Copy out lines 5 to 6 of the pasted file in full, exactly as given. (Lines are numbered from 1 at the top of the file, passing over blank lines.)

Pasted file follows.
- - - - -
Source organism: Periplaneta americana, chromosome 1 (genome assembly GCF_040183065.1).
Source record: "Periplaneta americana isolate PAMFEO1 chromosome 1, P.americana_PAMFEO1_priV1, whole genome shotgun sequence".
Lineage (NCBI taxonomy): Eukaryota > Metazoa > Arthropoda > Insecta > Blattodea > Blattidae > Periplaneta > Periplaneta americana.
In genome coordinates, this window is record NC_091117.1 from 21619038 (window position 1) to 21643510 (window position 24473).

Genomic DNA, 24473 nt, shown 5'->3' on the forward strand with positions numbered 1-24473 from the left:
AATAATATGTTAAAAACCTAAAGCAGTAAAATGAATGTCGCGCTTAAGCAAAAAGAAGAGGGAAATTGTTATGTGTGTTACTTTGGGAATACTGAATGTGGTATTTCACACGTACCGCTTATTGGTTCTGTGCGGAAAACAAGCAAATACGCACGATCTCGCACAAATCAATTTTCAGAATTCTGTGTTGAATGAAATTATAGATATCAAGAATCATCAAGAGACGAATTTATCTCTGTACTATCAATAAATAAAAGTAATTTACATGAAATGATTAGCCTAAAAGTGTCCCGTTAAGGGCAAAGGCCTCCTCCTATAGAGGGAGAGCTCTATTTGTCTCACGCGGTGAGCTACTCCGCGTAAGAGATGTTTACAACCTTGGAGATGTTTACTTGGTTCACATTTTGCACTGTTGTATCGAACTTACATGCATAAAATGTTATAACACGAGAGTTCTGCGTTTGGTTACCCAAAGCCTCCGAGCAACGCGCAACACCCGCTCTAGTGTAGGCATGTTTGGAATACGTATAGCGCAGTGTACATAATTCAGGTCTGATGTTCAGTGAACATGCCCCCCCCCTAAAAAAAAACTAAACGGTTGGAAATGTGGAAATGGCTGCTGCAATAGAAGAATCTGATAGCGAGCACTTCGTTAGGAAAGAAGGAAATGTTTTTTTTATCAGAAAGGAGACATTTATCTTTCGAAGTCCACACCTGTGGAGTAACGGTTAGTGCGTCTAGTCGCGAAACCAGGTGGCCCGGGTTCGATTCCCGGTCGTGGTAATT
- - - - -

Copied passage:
Genomic DNA, 24473 nt, shown 5'->3' on the forward strand with positions numbered 1-24473 from the left:
AATAATATGTTAAAAACCTAAAGCAGTAAAATGAATGTCGCGCTTAAGCAAAAAGAAGAGGGAAATTGTTATGTGTGTTACTTTGGGAATACTGAATGTGGTATTTCACACGTACCGCTTATTGGTTCTGTGCGGAAAACAAGCAAATACGCACGATCTCGCACAAATCAATTTTCAGAATTCTGTGTTGAATGAAATTATAGATATCAAGAATCATCAAGAGACGAATTTATCTCTGTACTATCAATAAATAAAAGTAATTTACATGAAATGATTAGCCTAAAAGTGTCCCGTTAAGGGCAAAGGCCTCCTCCTATAGAGGGAGAGCTCTATTTGTCTCACGCGGTGAGCTACTCCGCGTAAGAGATGTTTACAACCTTGGAGATGTTTACTTGGTTCACATTTTGCACTGTTGTATCGAACTTACATGCATAAAATGTTATAACACGAGAGTTCTGCGTTTGGTTACCCAAAGCCTCCGAGCAACGCGCAACACCCGCTCTAGTGTAGGCATGTTTGGAATACGTATAGCGCAGTGTACATAATTCAGGTCTGATGTTCAGTGAACATGCCCCCCCCCTAAAAAAAAACTAAACGGTTGGAAATGTGGAAATGGCTGCTGCAATAGAAGAATCTGATAGCGAGCACTTCGTTAGGAAAGAAGGAAATGTTTTTTTTATCAGAAAGGAGACATTTATCTTTCGAAGTCCACACCTGTGGAGTAACGGTTAGTGCGTCTAGTCGCGAAACCAGGTGGCCCGGGTTCGATTCCCGGTCGTGGTAATT